The Historical Firearms blog has a very interesting post on a forgotten John Browning patent for a (then-advanced) pump-action shotgun. The weapon features an enclosed hammer, dual extractors, and a tilting locking block reminiscent of the later M1918 automatic rifle. The gun in many ways foreshadows the “Perfect Repeater” Winchester 1912, but differs in a few tantalizing respects. First, the bolt locks via a separate block, like a BAR or MAG, not via tilting the entire bolt as in a Model 12. Secondly, the firing pin is raked at an angle, apparently to accommodate the low profile rear receiver.
The design was never produced; Winchester bought the patent (as they did 43 others) from John Browning to ensure no rivals could use it to make a competing gun:
Browning’s relationship with Winchester was such that the company rather than paying him a salary paid for individual designs. This was done to keepBrowning’s designs out of the hands of rival manufacturers. As a result only ten of the forty-four designs purchased were actually produced. Many of the designs were differing mechanisms and advancements of firearm types already in production. In the case of the shotgun patented in 1896 – if another company such as Remington had purchased the patent then Winchester would have had a major rival who was selling a similar, if not superior product.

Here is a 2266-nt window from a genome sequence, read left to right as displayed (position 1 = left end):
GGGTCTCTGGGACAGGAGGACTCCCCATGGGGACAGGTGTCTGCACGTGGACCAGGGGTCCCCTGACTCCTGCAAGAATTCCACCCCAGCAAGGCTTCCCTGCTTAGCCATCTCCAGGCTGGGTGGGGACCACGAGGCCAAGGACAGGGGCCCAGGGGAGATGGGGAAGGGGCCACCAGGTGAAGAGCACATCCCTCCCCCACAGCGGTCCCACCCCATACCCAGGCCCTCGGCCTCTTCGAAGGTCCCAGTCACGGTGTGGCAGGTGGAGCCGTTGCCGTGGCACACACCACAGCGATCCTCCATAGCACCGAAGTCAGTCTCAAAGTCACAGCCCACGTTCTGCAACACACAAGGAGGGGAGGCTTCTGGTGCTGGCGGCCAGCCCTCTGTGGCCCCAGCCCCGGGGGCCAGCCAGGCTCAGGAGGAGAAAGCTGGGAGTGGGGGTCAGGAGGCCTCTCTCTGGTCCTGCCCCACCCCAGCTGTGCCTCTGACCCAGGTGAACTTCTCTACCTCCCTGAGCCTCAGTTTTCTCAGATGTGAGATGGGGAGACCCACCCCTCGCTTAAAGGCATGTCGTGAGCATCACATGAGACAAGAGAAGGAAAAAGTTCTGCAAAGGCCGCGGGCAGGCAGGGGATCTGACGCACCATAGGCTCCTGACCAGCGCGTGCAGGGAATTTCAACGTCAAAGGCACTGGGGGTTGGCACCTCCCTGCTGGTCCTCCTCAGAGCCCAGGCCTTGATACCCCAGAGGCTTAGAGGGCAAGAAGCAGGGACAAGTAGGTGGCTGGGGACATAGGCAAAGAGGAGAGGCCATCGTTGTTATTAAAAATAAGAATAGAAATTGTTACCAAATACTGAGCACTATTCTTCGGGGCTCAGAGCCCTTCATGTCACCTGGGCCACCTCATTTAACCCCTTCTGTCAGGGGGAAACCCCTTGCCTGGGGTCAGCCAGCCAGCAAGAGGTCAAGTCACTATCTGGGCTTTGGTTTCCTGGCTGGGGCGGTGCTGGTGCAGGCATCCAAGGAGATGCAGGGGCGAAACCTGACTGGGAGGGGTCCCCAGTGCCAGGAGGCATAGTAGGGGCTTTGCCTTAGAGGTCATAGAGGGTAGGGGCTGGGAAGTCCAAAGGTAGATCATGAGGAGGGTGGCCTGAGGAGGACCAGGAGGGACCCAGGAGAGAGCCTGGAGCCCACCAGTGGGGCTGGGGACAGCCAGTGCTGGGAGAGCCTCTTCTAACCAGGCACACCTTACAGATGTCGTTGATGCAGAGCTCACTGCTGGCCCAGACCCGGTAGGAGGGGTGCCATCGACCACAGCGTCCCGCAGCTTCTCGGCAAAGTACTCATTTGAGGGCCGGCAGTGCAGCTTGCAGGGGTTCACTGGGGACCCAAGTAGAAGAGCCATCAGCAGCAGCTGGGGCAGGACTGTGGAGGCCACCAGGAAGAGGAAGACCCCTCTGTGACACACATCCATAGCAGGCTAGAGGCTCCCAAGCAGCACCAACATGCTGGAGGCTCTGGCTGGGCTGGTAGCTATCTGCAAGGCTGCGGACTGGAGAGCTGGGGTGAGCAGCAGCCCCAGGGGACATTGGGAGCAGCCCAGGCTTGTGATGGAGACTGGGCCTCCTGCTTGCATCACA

The purchase of John Browning’s designs meant that Winchester was able to hold its nearest competitors at arms length while they sold some of America’s most popular shotguns and rifles, including the M1885 lever-action shotgun, the Model 1894 lever action rifle, the Model 1897 pump-action shotgun and a series of extremely popular .22 rifles.
Many, if not most of John Browning’s patented ideas did not get produced. This fact is a bit staggering how many not only did get made, but were pivotal in the history of small arms development.